Title:
SECURE ASSOCIATION BETWEEN DEVICES
Kind Code:
A1


Abstract:
Methods and apparatus relating to secure association between devices are described. In one embodiment, devices capable of communicating via a wireless channel may be authenticated via a different channel established based on observation of the same event by sensors present on the devices. Other embodiments are also disclosed.



Inventors:
Shah, Rahul C. (San Francisco, CA, US)
Yarvis, Mark D. (Portland, OR, US)
Application Number:
11/968077
Publication Date:
07/02/2009
Filing Date:
12/31/2007
Primary Class:
International Classes:
G06F7/04
View Patent Images:
Related US Applications:



Primary Examiner:
HOLLOWAY III, EDWIN C
Attorney, Agent or Firm:
Spectrum IP Law Group LLC (Castle Pines, CO, US)
Claims:
What is claimed is:

1. An apparatus comprising: a first device having a first sensor to detect a event and logic to generate a first set of data corresponding to the event; and a second device having a second sensor to detect the event and logic to generate a second set of data corresponding to the event, wherein each of the first device and the second device are to compare the first set of data and the second set of data to determine whether the first device and the second device are to be associated.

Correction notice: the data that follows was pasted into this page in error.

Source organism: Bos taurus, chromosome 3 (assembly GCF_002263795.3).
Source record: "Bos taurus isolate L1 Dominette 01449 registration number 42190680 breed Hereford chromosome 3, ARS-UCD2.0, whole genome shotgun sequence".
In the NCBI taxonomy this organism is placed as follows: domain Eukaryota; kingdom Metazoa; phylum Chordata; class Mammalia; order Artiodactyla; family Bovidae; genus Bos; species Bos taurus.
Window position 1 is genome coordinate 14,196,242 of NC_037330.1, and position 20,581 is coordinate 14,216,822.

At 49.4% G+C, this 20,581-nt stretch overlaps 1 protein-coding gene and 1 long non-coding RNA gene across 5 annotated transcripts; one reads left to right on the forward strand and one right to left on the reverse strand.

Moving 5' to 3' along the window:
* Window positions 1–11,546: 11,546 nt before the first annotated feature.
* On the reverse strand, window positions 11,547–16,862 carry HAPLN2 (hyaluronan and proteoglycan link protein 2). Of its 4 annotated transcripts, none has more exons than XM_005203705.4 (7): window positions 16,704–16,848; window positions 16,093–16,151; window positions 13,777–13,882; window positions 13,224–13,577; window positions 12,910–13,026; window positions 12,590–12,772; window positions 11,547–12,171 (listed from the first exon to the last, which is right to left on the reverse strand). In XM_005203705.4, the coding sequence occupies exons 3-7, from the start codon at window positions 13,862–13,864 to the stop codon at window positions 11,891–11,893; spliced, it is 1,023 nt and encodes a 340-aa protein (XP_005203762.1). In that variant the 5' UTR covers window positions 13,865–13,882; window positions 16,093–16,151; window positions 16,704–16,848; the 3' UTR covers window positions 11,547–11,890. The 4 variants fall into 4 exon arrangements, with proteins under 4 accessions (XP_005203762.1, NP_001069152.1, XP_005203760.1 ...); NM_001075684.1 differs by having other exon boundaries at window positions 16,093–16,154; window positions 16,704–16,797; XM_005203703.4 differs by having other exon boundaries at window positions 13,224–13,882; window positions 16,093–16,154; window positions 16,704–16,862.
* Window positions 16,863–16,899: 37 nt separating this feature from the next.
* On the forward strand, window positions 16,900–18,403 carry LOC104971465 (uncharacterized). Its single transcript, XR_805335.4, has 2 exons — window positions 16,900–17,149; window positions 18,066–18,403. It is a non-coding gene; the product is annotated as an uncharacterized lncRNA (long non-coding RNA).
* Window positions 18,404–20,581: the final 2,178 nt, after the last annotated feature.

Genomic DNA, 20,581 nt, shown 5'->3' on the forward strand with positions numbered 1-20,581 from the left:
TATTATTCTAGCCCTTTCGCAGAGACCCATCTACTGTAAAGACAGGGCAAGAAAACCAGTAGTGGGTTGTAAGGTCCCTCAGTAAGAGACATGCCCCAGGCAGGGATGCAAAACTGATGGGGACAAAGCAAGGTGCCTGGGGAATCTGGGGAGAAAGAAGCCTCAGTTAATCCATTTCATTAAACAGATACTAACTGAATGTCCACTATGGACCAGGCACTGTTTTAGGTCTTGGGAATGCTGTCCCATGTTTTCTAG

2. The apparatus of claim 1, further comprising a wireless communication channel to communicate wireless signals between the first device and the second device in response to an authentication between the first device and second device and based on the comparison of the first set of data and the second set of data.

3. The apparatus of claim 2, wherein the wireless communication channel comprises a non-secure wireless communication channel.

4. The apparatus of claim 2, wherein the wireless communication channel is to communicate one or more of: healthcare related data, entertainment related data, education related data, or telecommunication related data.

5. The apparatus of claim 1, wherein at least one of the first sensor or the second sensor comprise one or more of an analog sensor or a digital sensor.

6. The apparatus of claim 1, further comprising a communication channel to communicate analog authentication signals between the first device and the second device.

7. The apparatus of claim 1, wherein the first sensor and the second sensor comprise a same type of sensor.

8. The apparatus of claim 1, wherein at least one of the logic to generate the first set of data or the logic to generate the second set of data comprises a processor.